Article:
GOES-16, the first new generation of NOAA’s geostationary satellite, was launched on November 19, 2016. The Advanced Baseline Imager (ABI) is the key payload of the mission. The instrument performance and satellite intercalibration results show that infrared (IR) radiances are well calibrated and very stable. Yet during its early post-launch tests (PLT) and post-launch product tests (PLPT) period, several calibration anomalies were identified with the IR bands: 1) the IR measurements of the Continental United States (CONUS) and mesoscale (MESO) images demonstrated an artificial periodicity of 15 minutes - Periodic Infrared Calibration Anomaly (PICA), in line with the Mode-3 timeline; and 2) the calibration coefficients displayed small discontinuities twice a day around satellite noon and midnight, which resulted in slight detectable diurnal calibration variations. This work is to report our investigation to the root causes of these anomalies, validation of the anomaly corrections, and assessment of the impacts of the corrections on the radiance quality. By examining the radiometrically calibrated space-swath radiance collected from the moon chasing events, it was found that these anomalies were attributed to the residuals of the spatial uniformity corrections for the scan mirrors. A new set of scan mirror emissivity correction Look-Up Tables (LUTs) were later delivered by the Vendor and implemented operationally. Further analyses showed that the new emissivity LUTs significantly reduced the periodic radiometric variation and diurnal variations. The same method will be applied to validate the IR spatial uniformity for the future GOES-R series ABI instruments.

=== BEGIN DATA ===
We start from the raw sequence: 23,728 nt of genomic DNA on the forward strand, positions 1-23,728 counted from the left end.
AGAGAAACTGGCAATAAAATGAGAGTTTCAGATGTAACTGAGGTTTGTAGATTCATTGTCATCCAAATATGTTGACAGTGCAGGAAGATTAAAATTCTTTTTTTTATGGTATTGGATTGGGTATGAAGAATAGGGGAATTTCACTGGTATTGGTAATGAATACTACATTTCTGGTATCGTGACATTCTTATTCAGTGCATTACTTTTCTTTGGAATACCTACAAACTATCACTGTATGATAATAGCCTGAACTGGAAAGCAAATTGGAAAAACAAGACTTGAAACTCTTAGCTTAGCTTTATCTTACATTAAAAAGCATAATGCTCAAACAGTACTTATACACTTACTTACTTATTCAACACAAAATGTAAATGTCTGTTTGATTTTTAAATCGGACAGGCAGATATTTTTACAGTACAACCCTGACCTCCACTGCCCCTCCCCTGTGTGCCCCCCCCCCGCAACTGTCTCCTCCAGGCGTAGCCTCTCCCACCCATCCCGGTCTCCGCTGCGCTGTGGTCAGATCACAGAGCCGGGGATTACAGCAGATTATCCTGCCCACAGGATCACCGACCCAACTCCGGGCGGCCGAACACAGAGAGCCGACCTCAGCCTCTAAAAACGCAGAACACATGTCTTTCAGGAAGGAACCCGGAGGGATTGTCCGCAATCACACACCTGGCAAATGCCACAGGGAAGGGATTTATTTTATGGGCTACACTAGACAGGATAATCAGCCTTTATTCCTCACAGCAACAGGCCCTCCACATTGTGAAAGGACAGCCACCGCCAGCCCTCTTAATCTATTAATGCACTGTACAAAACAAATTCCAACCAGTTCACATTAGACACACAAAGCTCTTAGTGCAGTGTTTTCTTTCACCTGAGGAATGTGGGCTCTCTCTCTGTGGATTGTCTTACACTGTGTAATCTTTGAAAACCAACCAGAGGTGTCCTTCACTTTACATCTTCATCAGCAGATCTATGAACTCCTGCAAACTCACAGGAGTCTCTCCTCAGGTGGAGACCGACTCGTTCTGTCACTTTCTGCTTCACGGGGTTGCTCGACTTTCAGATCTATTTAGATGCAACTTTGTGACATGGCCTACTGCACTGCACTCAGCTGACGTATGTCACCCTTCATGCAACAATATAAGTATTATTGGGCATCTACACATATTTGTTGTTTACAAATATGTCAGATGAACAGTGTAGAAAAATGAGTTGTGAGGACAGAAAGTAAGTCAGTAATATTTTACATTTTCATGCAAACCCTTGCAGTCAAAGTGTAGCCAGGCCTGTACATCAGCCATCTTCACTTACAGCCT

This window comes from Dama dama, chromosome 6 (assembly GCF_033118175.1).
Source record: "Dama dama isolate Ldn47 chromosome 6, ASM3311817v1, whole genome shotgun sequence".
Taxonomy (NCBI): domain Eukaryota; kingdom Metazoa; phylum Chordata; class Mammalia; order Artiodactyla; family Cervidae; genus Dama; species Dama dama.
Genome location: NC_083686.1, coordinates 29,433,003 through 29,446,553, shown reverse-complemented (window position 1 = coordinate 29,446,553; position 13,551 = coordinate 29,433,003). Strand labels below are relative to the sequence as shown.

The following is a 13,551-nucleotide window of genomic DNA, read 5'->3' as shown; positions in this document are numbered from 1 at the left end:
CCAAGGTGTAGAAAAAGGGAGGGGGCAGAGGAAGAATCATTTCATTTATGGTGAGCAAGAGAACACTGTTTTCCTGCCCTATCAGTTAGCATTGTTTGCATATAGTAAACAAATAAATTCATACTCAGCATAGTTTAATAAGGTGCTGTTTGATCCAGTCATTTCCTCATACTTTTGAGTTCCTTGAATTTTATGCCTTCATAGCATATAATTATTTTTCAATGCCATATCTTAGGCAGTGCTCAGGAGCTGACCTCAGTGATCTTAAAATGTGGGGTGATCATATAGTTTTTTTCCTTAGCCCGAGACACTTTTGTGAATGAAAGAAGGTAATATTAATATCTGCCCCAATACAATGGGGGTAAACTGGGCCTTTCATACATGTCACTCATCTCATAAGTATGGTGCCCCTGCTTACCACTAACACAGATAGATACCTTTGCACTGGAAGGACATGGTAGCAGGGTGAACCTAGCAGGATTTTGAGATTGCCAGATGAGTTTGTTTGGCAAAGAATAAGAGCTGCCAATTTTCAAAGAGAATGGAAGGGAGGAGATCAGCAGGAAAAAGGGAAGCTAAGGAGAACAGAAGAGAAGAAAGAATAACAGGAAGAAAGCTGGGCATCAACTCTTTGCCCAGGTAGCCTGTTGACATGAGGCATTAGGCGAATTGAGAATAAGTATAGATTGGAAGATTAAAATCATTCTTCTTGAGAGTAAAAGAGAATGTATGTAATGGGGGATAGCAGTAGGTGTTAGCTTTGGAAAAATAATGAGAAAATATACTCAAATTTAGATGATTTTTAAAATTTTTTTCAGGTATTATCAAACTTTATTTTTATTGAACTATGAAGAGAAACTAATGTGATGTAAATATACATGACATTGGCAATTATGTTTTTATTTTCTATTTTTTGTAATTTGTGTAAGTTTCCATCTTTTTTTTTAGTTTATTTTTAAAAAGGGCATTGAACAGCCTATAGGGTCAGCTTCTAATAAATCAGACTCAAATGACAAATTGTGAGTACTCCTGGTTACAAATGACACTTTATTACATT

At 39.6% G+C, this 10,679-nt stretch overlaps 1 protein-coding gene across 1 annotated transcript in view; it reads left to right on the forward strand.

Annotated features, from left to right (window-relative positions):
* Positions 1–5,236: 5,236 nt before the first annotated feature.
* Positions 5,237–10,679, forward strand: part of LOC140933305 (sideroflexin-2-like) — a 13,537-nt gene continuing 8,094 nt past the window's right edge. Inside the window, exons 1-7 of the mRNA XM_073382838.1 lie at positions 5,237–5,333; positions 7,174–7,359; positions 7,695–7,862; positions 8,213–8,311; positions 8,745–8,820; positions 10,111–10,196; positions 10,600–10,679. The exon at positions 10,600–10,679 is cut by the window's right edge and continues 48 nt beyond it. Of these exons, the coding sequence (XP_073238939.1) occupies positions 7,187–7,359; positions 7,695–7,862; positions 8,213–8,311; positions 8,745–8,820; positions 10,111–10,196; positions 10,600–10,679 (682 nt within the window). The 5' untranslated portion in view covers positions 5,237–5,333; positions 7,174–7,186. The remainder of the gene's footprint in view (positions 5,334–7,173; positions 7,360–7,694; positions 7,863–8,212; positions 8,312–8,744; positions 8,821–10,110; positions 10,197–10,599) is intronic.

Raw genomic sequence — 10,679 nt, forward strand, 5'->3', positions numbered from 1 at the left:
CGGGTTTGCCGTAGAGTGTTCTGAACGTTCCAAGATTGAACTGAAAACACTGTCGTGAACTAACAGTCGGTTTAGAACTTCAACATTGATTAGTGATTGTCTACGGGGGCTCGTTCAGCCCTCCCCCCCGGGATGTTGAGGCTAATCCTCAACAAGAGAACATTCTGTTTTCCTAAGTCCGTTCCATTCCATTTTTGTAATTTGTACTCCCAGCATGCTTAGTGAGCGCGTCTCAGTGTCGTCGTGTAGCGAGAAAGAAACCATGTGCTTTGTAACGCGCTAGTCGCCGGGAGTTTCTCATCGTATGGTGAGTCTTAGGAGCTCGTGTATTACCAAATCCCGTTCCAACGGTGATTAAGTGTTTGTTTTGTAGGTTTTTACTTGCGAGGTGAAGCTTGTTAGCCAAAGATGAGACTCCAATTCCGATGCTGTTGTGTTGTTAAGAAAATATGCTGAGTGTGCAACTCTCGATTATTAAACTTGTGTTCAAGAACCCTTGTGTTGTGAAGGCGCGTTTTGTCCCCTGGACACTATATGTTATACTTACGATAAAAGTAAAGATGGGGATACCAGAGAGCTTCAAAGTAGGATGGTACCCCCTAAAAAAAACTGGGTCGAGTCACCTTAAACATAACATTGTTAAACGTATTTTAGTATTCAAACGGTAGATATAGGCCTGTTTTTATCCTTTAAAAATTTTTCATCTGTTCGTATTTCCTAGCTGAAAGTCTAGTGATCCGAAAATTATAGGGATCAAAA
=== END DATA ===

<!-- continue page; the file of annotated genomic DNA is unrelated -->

A new generation of imaging instruments, the Advanced Baseline Imager (ABI), was launched on November 19, 2016 aboard the first satellite of the Geostationary Operational Environmental Satellite - R Series (GOES-R). This premier satellite became GOES-16 shortly after launch, and replaced GOES-13 as NOAA’s operational GOES-East satellite on December 18, 2017. ABI has 16 bands covering the spectrum between 0.47μm and 13.3 μm to provide continuous data stream for weather forecasting and disaster monitoring. After launch, it is critical to monitor and evaluate the instrument calibration performance in a timely manner using data processed by the GOES-16 Ground Segment, starting at Post-Launch Tests (PLT) and continuing throughout mission life. For this purpose, the GOES- 16 Calibration Working Group (CWG) has developed an Instrument Performance Monitor (IPM) system that includes metrics for GOES-16 ABI striping identification and characterization. In particular, it includes individual band striping identification, flagging, frequency, and image quality provided at minute to mission-life time scales, and sample and pixel level. Using this tool, severe striping in several ABI bands - e.g., band01-03, band05, and band14-16 were characterized. The root cause of striping has been found to predominately arise from calibration algorithm deficiencies and artifacts. Identification and characterization of such striping thus motivates root-cause study and calibration improvement activities. Working as part of the CWG IPM system, the striping identification and characterization metrics help to make the user well informed of Ground Segment implemented calibration improvements and updates for GOES-16 ABI, but also provides clues for resolving anomalies.